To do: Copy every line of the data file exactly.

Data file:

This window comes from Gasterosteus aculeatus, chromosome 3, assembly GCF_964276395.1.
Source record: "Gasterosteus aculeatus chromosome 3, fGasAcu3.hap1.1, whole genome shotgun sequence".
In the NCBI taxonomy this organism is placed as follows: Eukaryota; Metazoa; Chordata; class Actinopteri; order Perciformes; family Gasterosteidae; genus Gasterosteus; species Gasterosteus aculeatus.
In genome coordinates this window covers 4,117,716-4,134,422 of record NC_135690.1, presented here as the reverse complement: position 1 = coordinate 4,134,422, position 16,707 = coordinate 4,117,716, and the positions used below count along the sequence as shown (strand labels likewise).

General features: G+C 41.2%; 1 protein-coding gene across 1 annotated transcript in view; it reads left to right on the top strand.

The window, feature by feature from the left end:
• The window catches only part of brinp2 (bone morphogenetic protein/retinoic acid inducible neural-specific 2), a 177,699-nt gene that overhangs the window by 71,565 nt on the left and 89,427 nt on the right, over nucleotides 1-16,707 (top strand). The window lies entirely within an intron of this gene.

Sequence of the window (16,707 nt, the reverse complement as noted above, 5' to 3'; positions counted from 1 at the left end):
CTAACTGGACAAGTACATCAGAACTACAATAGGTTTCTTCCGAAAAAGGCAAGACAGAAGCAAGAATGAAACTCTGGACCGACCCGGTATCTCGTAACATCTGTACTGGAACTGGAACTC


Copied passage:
This window comes from Gasterosteus aculeatus, chromosome 3, assembly GCF_964276395.1.
Source record: "Gasterosteus aculeatus chromosome 3, fGasAcu3.hap1.1, whole genome shotgun sequence".
In the NCBI taxonomy this organism is placed as follows: Eukaryota; Metazoa; Chordata; class Actinopteri; order Perciformes; family Gasterosteidae; genus Gasterosteus; species Gasterosteus aculeatus.
In genome coordinates this window covers 4,117,716-4,134,422 of record NC_135690.1, presented here as the reverse complement: position 1 = coordinate 4,134,422, position 16,707 = coordinate 4,117,716, and the positions used below count along the sequence as shown (strand labels likewise).

General features: G+C 41.2%; 1 protein-coding gene across 1 annotated transcript in view; it reads left to right on the top strand.

The window, feature by feature from the left end:
• The window catches only part of brinp2 (bone morphogenetic protein/retinoic acid inducible neural-specific 2), a 177,699-nt gene that overhangs the window by 71,565 nt on the left and 89,427 nt on the right, over nucleotides 1-16,707 (top strand). The window lies entirely within an intron of this gene.

Sequence of the window (16,707 nt, the reverse complement as noted above, 5' to 3'; positions counted from 1 at the left end):
CTAACTGGACAAGTACATCAGAACTACAATAGGTTTCTTCCGAAAAAGGCAAGACAGAAGCAAGAATGAAACTCTGGACCGACCCGGTATCTCGTAACATCTGTACTGGAACTGGAACTC